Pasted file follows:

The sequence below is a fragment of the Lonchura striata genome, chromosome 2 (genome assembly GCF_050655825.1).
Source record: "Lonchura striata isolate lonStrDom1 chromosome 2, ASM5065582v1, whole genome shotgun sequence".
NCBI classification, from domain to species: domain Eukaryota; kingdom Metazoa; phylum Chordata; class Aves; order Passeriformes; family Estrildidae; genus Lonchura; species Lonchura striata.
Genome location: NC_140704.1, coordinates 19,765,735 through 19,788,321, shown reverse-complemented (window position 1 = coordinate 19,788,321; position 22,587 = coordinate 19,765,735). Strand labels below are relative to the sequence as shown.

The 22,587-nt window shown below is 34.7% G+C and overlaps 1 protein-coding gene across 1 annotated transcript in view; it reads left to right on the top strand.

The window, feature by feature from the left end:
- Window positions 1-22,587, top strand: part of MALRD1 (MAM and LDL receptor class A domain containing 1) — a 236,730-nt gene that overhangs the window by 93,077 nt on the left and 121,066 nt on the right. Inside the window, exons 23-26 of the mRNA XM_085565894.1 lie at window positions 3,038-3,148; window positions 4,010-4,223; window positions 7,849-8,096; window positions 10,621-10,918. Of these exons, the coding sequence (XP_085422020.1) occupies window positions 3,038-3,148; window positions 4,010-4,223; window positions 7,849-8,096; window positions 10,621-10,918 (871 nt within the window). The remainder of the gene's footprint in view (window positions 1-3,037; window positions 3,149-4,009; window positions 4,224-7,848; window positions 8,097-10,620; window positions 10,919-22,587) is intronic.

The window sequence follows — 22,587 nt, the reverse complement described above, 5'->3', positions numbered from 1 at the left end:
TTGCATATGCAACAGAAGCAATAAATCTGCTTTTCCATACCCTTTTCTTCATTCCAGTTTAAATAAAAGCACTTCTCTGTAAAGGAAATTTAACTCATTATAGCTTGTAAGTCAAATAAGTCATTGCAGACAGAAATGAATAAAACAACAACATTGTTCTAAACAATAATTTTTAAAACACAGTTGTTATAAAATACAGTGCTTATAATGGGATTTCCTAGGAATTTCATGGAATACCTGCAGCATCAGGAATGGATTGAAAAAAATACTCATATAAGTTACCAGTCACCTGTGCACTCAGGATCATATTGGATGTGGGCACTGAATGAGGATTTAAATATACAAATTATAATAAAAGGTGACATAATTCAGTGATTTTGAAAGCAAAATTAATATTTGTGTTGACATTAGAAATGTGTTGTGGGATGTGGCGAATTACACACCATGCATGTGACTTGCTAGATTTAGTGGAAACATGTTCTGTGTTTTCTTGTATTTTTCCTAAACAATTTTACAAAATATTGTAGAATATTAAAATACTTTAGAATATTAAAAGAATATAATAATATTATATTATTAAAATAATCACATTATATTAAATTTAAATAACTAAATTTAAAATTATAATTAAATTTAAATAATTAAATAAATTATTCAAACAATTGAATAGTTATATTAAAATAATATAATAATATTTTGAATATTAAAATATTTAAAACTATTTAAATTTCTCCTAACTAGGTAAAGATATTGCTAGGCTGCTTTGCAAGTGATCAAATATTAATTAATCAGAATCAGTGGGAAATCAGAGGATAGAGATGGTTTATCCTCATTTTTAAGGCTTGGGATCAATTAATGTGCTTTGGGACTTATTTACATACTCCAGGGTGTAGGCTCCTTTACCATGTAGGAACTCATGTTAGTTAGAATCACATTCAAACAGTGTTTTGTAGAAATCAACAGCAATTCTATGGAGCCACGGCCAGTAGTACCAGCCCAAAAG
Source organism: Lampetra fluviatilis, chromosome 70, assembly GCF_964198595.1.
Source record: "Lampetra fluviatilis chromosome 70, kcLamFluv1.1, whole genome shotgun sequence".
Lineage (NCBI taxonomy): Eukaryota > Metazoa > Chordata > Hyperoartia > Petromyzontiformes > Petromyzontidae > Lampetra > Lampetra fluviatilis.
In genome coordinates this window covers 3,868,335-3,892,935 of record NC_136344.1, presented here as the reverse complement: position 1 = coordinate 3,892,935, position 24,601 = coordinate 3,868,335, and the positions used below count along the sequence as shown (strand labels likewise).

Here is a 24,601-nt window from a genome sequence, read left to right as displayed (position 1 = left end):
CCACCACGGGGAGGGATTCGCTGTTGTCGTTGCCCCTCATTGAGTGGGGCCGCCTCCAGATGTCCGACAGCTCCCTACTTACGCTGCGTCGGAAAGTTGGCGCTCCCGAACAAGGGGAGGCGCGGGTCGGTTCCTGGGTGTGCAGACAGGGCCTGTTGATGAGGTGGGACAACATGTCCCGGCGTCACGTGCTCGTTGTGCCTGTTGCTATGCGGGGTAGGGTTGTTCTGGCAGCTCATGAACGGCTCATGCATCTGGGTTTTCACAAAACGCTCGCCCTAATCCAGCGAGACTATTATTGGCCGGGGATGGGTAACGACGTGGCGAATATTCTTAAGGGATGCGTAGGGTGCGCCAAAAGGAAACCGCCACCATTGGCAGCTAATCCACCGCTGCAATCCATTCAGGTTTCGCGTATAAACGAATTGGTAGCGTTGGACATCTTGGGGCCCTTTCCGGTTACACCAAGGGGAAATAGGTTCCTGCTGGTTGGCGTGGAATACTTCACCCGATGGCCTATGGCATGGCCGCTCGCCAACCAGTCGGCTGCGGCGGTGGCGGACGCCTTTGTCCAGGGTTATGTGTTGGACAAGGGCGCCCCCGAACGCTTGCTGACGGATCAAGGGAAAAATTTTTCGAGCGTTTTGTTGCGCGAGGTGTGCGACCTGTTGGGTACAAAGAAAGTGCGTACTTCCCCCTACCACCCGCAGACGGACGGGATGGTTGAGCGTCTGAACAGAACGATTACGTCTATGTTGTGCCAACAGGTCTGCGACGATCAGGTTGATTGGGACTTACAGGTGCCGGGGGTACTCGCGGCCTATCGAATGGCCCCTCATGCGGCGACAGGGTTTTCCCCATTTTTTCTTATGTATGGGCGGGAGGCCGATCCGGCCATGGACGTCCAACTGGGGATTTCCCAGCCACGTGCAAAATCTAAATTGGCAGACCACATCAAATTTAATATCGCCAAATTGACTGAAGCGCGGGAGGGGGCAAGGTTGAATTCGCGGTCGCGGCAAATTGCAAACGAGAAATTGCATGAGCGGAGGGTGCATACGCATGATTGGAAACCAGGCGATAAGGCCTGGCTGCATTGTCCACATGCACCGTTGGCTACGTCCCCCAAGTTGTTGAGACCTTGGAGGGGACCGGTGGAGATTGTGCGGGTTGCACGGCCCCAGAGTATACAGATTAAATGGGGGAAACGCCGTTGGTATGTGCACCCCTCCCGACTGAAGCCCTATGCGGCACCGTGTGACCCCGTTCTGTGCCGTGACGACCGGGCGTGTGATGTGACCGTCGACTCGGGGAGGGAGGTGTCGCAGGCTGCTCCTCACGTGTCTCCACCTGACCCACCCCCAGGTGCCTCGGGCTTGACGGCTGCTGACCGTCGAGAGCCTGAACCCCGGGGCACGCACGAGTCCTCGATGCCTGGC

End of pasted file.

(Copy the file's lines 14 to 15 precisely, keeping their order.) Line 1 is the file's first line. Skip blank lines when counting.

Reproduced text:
Here is a 24,601-nt window from a genome sequence, read left to right as displayed (position 1 = left end):
CCACCACGGGGAGGGATTCGCTGTTGTCGTTGCCCCTCATTGAGTGGGGCCGCCTCCAGATGTCCGACAGCTCCCTACTTACGCTGCGTCGGAAAGTTGGCGCTCCCGAACAAGGGGAGGCGCGGGTCGGTTCCTGGGTGTGCAGACAGGGCCTGTTGATGAGGTGGGACAACATGTCCCGGCGTCACGTGCTCGTTGTGCCTGTTGCTATGCGGGGTAGGGTTGTTCTGGCAGCTCATGAACGGCTCATGCATCTGGGTTTTCACAAAACGCTCGCCCTAATCCAGCGAGACTATTATTGGCCGGGGATGGGTAACGACGTGGCGAATATTCTTAAGGGATGCGTAGGGTGCGCCAAAAGGAAACCGCCACCATTGGCAGCTAATCCACCGCTGCAATCCATTCAGGTTTCGCGTATAAACGAATTGGTAGCGTTGGACATCTTGGGGCCCTTTCCGGTTACACCAAGGGGAAATAGGTTCCTGCTGGTTGGCGTGGAATACTTCACCCGATGGCCTATGGCATGGCCGCTCGCCAACCAGTCGGCTGCGGCGGTGGCGGACGCCTTTGTCCAGGGTTATGTGTTGGACAAGGGCGCCCCCGAACGCTTGCTGACGGATCAAGGGAAAAATTTTTCGAGCGTTTTGTTGCGCGAGGTGTGCGACCTGTTGGGTACAAAGAAAGTGCGTACTTCCCCCTACCACCCGCAGACGGACGGGATGGTTGAGCGTCTGAACAGAACGATTACGTCTATGTTGTGCCAACAGGTCTGCGACGATCAGGTTGATTGGGACTTACAGGTGCCGGGGGTACTCGCGGCCTATCGAATGGCCCCTCATGCGGCGACAGGGTTTTCCCCATTTTTTCTTATGTATGGGCGGGAGGCCGATCCGGCCATGGACGTCCAACTGGGGATTTCCCAGCCACGTGCAAAATCTAAATTGGCAGACCACATCAAATTTAATATCGCCAAATTGACTGAAGCGCGGGAGGGGGCAAGGTTGAATTCGCGGTCGCGGCAAATTGCAAACGAGAAATTGCATGAGCGGAGGGTGCATACGCATGATTGGAAACCAGGCGATAAGGCCTGGCTGCATTGTCCACATGCACCGTTGGCTACGTCCCCCAAGTTGTTGAGACCTTGGAGGGGACCGGTGGAGATTGTGCGGGTTGCACGGCCCCAGAGTATACAGATTAAATGGGGGAAACGCCGTTGGTATGTGCACCCCTCCCGACTGAAGCCCTATGCGGCACCGTGTGACCCCGTTCTGTGCCGTGACGACCGGGCGTGTGATGTGACCGTCGACTCGGGGAGGGAGGTGTCGCAGGCTGCTCCTCACGTGTCTCCACCTGACCCACCCCCAGGTGCCTCGGGCTTGACGGCTGCTGACCGTCGAGAGCCTGAACCCCGGGGCACGCACGAGTCCTCGATGCCTGGC